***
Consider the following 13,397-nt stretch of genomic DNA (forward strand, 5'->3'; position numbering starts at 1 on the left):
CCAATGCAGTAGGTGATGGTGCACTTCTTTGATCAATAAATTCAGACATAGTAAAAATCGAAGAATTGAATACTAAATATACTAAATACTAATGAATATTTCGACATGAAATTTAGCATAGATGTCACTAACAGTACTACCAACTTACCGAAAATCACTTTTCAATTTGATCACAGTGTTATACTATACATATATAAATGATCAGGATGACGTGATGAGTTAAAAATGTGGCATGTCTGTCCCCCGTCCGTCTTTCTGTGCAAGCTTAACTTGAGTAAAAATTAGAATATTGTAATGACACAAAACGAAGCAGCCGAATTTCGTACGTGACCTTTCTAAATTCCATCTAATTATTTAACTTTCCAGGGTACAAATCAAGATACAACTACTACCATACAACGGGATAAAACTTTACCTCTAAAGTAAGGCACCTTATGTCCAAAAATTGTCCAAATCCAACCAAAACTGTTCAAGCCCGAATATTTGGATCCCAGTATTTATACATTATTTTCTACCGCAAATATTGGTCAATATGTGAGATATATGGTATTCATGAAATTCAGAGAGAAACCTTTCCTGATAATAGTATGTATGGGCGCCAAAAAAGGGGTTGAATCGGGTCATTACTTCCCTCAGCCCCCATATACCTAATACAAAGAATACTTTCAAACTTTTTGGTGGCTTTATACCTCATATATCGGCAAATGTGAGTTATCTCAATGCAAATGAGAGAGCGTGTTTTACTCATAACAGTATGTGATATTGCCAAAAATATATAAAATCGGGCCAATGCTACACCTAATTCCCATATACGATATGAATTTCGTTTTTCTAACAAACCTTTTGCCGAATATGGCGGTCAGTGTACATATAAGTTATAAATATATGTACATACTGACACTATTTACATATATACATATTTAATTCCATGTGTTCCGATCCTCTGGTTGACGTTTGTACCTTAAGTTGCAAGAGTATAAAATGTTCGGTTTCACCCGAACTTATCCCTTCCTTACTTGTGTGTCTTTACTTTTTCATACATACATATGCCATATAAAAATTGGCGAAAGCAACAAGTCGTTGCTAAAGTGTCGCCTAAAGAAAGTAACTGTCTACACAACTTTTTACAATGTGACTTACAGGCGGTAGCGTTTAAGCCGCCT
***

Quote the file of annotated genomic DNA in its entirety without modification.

Consider the following 13,397-nt stretch of genomic DNA (forward strand, 5'->3'; position numbering starts at 1 on the left):
CCAATGCAGTAGGTGATGGTGCACTTCTTTGATCAATAAATTCAGACATAGTAAAAATCGAAGAATTGAATACTAAATATACTAAATACTAATGAATATTTCGACATGAAATTTAGCATAGATGTCACTAACAGTACTACCAACTTACCGAAAATCACTTTTCAATTTGATCACAGTGTTATACTATACATATATAAATGATCAGGATGACGTGATGAGTTAAAAATGTGGCATGTCTGTCCCCCGTCCGTCTTTCTGTGCAAGCTTAACTTGAGTAAAAATTAGAATATTGTAATGACACAAAACGAAGCAGCCGAATTTCGTACGTGACCTTTCTAAATTCCATCTAATTATTTAACTTTCCAGGGTACAAATCAAGATACAACTACTACCATACAACGGGATAAAACTTTACCTCTAAAGTAAGGCACCTTATGTCCAAAAATTGTCCAAATCCAACCAAAACTGTTCAAGCCCGAATATTTGGATCCCAGTATTTATACATTATTTTCTACCGCAAATATTGGTCAATATGTGAGATATATGGTATTCATGAAATTCAGAGAGAAACCTTTCCTGATAATAGTATGTATGGGCGCCAAAAAAGGGGTTGAATCGGGTCATTACTTCCCTCAGCCCCCATATACCTAATACAAAGAATACTTTCAAACTTTTTGGTGGCTTTATACCTCATATATCGGCAAATGTGAGTTATCTCAATGCAAATGAGAGAGCGTGTTTTACTCATAACAGTATGTGATATTGCCAAAAATATATAAAATCGGGCCAATGCTACACCTAATTCCCATATACGATATGAATTTCGTTTTTCTAACAAACCTTTTGCCGAATATGGCGGTCAGTGTACATATAAGTTATAAATATATGTACATACTGACACTATTTACATATATACATATTTAATTCCATGTGTTCCGATCCTCTGGTTGACGTTTGTACCTTAAGTTGCAAGAGTATAAAATGTTCGGTTTCACCCGAACTTATCCCTTCCTTACTTGTGTGTCTTTACTTTTTCATACATACATATGCCATATAAAAATTGGCGAAAGCAACAAGTCGTTGCTAAAGTGTCGCCTAAAGAAAGTAACTGTCTACACAACTTTTTACAATGTGACTTACAGGCGGTAGCGTTTAAGCCGCCT